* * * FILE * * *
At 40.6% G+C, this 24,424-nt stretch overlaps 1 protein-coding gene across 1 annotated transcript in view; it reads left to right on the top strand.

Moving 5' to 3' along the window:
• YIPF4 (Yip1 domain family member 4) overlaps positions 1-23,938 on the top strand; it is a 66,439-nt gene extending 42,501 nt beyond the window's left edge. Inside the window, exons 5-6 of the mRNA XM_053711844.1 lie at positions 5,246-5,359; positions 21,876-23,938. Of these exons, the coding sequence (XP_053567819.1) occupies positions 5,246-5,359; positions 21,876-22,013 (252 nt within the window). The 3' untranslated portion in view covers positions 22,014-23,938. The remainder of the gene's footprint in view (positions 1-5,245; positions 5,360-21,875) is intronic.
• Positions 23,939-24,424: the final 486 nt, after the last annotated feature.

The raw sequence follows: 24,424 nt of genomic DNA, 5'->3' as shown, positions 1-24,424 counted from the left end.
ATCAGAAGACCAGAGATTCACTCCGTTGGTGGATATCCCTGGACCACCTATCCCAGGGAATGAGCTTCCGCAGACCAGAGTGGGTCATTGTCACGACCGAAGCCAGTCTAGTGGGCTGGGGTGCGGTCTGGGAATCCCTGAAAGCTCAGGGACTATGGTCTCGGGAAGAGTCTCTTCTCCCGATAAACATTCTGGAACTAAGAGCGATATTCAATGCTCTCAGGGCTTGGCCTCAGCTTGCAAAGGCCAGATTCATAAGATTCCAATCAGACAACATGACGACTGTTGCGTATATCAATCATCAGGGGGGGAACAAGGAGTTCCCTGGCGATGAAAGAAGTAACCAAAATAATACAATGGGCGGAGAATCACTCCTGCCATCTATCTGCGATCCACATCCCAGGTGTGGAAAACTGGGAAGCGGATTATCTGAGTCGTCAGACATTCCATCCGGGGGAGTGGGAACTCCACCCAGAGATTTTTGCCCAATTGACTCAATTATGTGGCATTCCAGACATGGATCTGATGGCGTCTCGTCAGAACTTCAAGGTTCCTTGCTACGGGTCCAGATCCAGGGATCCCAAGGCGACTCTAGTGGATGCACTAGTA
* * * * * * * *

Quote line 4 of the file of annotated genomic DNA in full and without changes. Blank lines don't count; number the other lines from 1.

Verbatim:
• Positions 23,939-24,424: the final 486 nt, after the last annotated feature.